The losing teams usually need to make adjustments, but the San Antonio Spurs weren’t that good in the NBA finals opener to feel too confident going into game 2, which resulted in a slightly embarrassing collapse late in the game, as Tony Parker lost his magic-lucky touch for once, while Tim Duncan and Manu Ginobili had one of these days when they simply look old.

The Spurs have up 33 points, scoring only 5, during that started with 3:11 left in the third quarter and lasted until 7:13. It wasn’t that they couldn’t hit shots – they hardly took any, finishing with 2-of-10 from the field, turning the ball over six times, resulting in a 84-103 loss.

Tony Parker hoping the referees might be able to save them on a night he and his partners weren't up for the challenge in the second half

Tony Parker hoping the referees might be able to save them on a night he and his partners weren’t up for the challenge in the second half

Anytime the lineup of Tracy McGrady, Cory Joseph, Patty Mills, DeJuan Blair and Matt Bonner get almost eight full minutes to close out a game, you know the Spurs had a rough night. The only bright spot was Danny Green with his 17 points on a perfect 6-for-6 from the field and 5-of-5 from beyond the arc, but the Spurs would have given up some of these points if Green and Kawhi Leonard (on another bad offensive performance, despite his 14 rebounds) managed to create a few more stops on defense.

But the Spurs’ offense looks its best when Tony Parker is on fire, or at least on a good day. He wasn’t close to having any of those. He finished with only 13 points on 5-of-14 from the field, turning the ball over five times. Four of those turnovers came on pick & roll plays, as the Heat looked a lot more aggressive when coming to help Mario Chalmers, reading Parker’s passes, usually bounce entry passes, perfectly almost every time.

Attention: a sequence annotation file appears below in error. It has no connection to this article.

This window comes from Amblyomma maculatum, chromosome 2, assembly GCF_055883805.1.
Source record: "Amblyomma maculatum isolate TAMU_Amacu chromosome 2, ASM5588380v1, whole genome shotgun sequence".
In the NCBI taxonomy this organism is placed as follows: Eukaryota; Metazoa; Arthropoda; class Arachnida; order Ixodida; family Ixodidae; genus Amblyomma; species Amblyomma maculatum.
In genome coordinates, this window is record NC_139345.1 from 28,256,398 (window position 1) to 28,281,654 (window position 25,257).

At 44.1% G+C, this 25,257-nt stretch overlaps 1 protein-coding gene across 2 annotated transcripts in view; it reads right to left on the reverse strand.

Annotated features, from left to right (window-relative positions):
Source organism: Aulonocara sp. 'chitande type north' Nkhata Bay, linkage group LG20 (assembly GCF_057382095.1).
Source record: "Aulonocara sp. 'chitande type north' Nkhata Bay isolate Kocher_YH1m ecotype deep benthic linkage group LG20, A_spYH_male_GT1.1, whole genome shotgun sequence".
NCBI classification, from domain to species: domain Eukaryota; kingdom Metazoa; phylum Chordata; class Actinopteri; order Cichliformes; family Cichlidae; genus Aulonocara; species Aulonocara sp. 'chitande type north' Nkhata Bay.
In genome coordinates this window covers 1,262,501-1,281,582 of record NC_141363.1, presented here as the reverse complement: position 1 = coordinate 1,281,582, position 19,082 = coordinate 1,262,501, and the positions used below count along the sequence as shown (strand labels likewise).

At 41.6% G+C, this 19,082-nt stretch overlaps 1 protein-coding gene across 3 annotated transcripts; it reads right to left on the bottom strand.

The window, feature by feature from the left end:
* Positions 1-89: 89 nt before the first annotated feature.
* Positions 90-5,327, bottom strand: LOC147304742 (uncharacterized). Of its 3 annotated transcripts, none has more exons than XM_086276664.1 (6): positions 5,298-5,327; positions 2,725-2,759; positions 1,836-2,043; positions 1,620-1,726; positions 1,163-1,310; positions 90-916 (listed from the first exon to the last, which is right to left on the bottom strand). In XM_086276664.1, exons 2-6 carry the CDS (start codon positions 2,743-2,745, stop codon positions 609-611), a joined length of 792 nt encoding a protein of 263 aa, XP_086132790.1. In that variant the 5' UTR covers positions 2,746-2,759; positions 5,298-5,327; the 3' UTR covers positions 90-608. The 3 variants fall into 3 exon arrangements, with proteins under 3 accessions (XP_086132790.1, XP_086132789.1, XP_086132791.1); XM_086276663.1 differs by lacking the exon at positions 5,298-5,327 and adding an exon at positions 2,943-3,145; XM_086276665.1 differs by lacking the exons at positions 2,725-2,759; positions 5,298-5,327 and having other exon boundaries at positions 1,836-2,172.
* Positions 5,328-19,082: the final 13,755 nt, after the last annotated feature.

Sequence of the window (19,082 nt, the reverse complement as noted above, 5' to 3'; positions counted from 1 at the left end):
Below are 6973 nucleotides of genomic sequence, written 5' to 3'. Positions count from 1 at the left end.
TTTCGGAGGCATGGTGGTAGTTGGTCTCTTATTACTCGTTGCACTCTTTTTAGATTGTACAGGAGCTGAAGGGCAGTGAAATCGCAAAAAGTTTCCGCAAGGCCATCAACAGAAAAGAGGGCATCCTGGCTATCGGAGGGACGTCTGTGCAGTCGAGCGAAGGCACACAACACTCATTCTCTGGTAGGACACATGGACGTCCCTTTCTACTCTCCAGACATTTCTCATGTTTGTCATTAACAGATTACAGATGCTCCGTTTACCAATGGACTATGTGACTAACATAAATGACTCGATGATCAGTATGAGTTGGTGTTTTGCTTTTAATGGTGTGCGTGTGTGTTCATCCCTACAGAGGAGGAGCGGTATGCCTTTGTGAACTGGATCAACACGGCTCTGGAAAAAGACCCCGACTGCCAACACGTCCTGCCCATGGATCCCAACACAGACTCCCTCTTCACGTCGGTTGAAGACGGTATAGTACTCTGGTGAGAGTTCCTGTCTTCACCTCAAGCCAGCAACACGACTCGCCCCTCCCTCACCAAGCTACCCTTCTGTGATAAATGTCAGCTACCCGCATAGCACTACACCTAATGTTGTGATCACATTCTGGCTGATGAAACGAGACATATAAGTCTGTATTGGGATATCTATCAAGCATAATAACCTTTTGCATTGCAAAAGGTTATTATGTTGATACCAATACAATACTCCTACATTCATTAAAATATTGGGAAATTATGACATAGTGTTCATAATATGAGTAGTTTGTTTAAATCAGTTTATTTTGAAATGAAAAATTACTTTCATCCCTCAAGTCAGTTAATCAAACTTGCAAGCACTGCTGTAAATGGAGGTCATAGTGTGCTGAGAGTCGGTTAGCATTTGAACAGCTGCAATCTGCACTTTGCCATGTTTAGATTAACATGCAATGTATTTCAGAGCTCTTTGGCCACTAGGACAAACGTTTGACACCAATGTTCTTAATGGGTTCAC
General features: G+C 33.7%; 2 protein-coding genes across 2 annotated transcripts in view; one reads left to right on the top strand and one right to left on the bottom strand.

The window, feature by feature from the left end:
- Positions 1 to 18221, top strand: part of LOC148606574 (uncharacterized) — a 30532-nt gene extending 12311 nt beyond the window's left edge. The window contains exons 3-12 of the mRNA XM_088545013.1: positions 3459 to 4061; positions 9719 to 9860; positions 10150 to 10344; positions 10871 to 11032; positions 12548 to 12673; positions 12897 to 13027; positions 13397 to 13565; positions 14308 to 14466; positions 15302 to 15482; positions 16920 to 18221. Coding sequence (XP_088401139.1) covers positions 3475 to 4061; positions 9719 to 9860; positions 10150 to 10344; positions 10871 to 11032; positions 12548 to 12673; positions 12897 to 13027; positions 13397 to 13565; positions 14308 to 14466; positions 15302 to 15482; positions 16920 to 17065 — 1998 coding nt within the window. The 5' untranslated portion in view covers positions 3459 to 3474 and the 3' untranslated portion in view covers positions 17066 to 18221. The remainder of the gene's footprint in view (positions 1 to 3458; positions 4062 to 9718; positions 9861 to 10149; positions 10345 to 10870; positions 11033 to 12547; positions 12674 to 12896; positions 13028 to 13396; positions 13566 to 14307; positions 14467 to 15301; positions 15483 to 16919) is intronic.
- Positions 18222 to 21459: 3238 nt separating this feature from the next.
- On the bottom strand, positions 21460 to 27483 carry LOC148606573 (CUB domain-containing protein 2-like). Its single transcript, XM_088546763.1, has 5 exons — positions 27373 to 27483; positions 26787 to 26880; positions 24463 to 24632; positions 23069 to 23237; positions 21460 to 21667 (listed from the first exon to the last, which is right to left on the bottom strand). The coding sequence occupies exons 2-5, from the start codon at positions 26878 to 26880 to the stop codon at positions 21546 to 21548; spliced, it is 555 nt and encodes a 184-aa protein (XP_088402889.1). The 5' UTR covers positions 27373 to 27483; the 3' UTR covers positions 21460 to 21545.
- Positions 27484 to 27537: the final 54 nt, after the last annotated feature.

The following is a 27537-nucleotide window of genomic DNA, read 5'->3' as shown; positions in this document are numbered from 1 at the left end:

The Spurs scored 18 points in the first half, which ended with a five point Miami lead, through Tony Parker led Pick & Roll plays. In the second half? Only 2 points, shooting only 1-of-6 and scoring 0.22 points per possession on those plays. Tim Duncan and Manu Ginobili, combining to score only 14 points on 5-of-19 from the field, had a big part of the Spurs looking sluggish and bad through the second half, but in 2013, all eyes turn first and foremost to Tony Parker.

Tim Duncan 2013

In the second half they just run us over. We didn’t move the ball at all. Their pressure really got us on our heels. We didn’t play well. We didn’t shoot well. I know I played awfully. Whatever it may be, they responded better than us. So hopefully we can look forward to this Game 3 and regain some of our composure.

The Spurs found it very hard to get Tim Duncan the ball due to the Heat’s aggressive defending and traps, which forced Duncan more than once to try and score point on plays in which he did it all on his own, which didn’t end too well for him and his team. Ginobili was simply out of it throughout the 18 minutes of basketball he participated in, with the Heat beating the Spurs by 23 points during his time on the floor.

Gregg Popovich might be the head coach everyone loves to praise, but part of the fault is his own. He and his players didn’t handle the pressure they knew was going to come at some point during the game. As long as their open shots dropped, it felt like the Spurs were in the game, but once they stopped getting open looks, their defense didn’t keep up with the passing and aggressiveness that came from the Heat, while their offense, especially Tony Parker, stopped playing anything remotely smart.

It’s a whole new ball game in San Antonio with three consecutive games there, but the feeling is the Spurs took a nasty blow in game 2, that might have even hurt their confidence quite a bit, despite the experience of their top 3 guys. Without the confidence in their game plan being able to stop the Miami Heat on all fronts, not just LeBron James, the Spurs aren’t going to be able to pull off the upset and dethroning the current champions.

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